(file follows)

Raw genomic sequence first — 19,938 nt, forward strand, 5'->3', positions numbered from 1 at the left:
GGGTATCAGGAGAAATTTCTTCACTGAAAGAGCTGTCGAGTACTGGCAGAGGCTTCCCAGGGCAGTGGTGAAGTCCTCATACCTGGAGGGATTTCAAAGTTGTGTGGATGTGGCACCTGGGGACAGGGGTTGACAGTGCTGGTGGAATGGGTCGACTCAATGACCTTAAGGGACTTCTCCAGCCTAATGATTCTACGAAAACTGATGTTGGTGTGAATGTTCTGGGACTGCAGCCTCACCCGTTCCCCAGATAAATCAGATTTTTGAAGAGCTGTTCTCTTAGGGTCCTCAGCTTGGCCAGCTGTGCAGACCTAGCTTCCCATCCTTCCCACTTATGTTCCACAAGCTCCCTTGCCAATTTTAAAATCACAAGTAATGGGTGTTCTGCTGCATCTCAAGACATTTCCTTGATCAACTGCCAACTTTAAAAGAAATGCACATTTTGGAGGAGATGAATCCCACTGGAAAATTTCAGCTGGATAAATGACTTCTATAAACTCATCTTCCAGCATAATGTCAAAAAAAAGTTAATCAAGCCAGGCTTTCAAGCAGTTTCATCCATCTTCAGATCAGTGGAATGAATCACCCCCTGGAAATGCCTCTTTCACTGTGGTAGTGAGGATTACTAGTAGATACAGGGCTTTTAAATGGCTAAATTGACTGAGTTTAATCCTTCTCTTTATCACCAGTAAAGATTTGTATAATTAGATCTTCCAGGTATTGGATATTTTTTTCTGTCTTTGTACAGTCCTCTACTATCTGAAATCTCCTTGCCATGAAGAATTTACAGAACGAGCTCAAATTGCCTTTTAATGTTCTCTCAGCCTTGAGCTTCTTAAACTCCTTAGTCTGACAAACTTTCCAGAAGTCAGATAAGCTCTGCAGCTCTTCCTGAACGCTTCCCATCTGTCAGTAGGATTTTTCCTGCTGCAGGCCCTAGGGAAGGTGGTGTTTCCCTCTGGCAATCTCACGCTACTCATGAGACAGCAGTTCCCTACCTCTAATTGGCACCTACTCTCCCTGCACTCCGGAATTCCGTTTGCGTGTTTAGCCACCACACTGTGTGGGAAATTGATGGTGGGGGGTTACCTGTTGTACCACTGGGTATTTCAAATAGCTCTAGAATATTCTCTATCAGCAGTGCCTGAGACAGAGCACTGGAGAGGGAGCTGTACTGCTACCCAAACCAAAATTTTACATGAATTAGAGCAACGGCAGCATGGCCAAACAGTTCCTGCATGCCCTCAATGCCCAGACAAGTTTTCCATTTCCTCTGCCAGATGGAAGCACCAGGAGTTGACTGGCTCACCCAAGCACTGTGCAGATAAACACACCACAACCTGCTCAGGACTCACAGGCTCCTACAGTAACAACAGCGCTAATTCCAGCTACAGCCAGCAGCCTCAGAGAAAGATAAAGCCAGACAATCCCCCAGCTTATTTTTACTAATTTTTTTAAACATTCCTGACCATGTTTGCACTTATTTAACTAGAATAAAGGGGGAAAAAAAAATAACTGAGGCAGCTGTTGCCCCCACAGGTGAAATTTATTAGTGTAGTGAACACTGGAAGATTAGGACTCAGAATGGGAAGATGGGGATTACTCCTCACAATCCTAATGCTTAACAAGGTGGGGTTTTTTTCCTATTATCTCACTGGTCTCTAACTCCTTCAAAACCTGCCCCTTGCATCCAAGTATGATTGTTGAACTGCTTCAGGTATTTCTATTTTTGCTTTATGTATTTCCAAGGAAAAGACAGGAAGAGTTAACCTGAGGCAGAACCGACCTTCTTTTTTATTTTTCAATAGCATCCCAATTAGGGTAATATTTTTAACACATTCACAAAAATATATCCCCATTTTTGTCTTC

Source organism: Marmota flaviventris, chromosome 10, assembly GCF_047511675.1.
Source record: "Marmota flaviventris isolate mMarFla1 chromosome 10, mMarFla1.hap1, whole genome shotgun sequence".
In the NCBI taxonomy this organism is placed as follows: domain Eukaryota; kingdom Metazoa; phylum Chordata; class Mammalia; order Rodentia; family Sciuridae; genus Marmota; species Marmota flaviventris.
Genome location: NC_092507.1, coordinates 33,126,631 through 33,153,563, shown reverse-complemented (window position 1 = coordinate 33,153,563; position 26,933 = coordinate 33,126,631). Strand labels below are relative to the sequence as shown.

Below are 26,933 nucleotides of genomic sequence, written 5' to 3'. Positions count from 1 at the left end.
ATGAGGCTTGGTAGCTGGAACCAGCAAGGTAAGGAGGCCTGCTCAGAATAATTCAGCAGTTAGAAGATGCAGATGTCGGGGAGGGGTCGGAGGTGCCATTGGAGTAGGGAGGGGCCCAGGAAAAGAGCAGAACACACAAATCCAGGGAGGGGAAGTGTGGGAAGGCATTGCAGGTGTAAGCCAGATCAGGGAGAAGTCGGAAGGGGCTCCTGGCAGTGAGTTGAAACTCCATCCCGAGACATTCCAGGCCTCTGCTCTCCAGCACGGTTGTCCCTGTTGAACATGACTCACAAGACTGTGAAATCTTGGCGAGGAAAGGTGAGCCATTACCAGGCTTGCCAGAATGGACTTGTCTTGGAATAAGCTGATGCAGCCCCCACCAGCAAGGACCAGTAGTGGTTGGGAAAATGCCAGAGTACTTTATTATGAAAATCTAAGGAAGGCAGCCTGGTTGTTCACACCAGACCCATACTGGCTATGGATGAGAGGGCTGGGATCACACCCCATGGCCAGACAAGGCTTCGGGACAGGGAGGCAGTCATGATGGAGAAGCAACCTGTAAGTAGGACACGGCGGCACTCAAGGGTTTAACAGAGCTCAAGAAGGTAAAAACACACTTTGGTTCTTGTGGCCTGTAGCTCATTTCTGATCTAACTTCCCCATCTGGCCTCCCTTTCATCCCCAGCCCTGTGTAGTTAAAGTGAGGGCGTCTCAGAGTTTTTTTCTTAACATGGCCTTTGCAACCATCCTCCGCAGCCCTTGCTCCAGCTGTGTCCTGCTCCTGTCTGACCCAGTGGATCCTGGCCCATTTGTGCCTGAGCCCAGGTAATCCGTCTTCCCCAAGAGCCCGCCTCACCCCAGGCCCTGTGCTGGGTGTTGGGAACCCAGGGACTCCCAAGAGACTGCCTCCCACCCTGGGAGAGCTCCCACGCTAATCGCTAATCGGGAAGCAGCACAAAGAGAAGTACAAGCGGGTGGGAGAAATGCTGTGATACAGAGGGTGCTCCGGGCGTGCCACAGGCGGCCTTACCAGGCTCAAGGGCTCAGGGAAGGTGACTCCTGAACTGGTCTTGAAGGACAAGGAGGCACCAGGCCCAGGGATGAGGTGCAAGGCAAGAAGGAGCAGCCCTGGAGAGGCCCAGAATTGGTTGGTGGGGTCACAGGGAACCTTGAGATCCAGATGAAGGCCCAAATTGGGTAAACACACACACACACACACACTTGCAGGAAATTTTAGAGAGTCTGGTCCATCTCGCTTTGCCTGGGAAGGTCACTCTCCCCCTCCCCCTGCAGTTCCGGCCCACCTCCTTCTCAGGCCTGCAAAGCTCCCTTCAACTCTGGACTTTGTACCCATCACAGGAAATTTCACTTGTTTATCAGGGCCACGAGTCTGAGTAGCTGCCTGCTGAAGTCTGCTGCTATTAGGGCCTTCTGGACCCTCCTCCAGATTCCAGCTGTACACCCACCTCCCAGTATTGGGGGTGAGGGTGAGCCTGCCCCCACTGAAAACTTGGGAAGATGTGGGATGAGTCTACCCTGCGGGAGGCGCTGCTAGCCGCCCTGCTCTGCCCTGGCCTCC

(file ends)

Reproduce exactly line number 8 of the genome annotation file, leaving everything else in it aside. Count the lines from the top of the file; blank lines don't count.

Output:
ATGAGGCTTGGTAGCTGGAACCAGCAAGGTAAGGAGGCCTGCTCAGAATAATTCAGCAGTTAGAAGATGCAGATGTCGGGGAGGGGTCGGAGGTGCCATTGGAGTAGGGAGGGGCCCAGGAAAAGAGCAGAACACACAAATCCAGGGAGGGGAAGTGTGGGAAGGCATTGCAGGTGTAAGCCAGATCAGGGAGAAGTCGGAAGGGGCTCCTGGCAGTGAGTTGAAACTCCATCCCGAGACATTCCAGGCCTCTGCTCTCCAGCACGGTTGTCCCTGTTGAACATGACTCACAAGACTGTGAAATCTTGGCGAGGAAAGGTGAGCCATTACCAGGCTTGCCAGAATGGACTTGTCTTGGAATAAGCTGATGCAGCCCCCACCAGCAAGGACCAGTAGTGGTTGGGAAAATGCCAGAGTACTTTATTATGAAAATCTAAGGAAGGCAGCCTGGTTGTTCACACCAGACCCATACTGGCTATGGATGAGAGGGCTGGGATCACACCCCATGGCCAGACAAGGCTTCGGGACAGGGAGGCAGTCATGATGGAGAAGCAACCTGTAAGTAGGACACGGCGGCACTCAAGGGTTTAACAGAGCTCAAGAAGGTAAAAACACACTTTGGTTCTTGTGGCCTGTAGCTCATTTCTGATCTAACTTCCCCATCTGGCCTCCCTTTCATCCCCAGCCCTGTGTAGTTAAAGTGAGGGCGTCTCAGAGTTTTTTTCTTAACATGGCCTTTGCAACCATCCTCCGCAGCCCTTGCTCCAGCTGTGTCCTGCTCCTGTCTGACCCAGTGGATCCTGGCCCATTTGTGCCTGAGCCCAGGTAATCCGTCTTCCCCAAGAGCCCGCCTCACCCCAGGCCCTGTGCTGGGTGTTGGGAACCCAGGGACTCCCAAGAGACTGCCTCCCACCCTGGGAGAGCTCCCACGCTAATCGCTAATCGGGAAGCAGCACAAAGAGAAGTACAAGCGGGTGGGAGAAATGCTGTGATACAGAGGGTGCTCCGGGCGTGCCACAGGCGGCCTTACCAGGCTCAAGGGCTCAGGGAAGGTGACTCCTGAACTGGTCTTGAAGGACAAGGAGGCACCAGGCCCAGGGATGAGGTGCAAGGCAAGAAGGAGCAGCCCTGGAGAGGCCCAGAATTGGTTGGTGGGGTCACAGGGAACCTTGAGATCCAGATGAAGGCCCAAATTGGGTAAACACACACACACACACACACTTGCAGGAAATTTTAGAGAGTCTGGTCCATCTCGCTTTGCCTGGGAAGGTCACTCTCCCCCTCCCCCTGCAGTTCCGGCCCACCTCCTTCTCAGGCCTGCAAAGCTCCCTTCAACTCTGGACTTTGTACCCATCACAGGAAATTTCACTTGTTTATCAGGGCCACGAGTCTGAGTAGCTGCCTGCTGAAGTCTGCTGCTATTAGGGCCTTCTGGACCCTCCTCCAGATTCCAGCTGTACACCCACCTCCCAGTATTGGGGGTGAGGGTGAGCCTGCCCCCACTGAAAACTTGGGAAGATGTGGGATGAGTCTACCCTGCGGGAGGCGCTGCTAGCCGCCCTGCTCTGCCCTGGCCTCC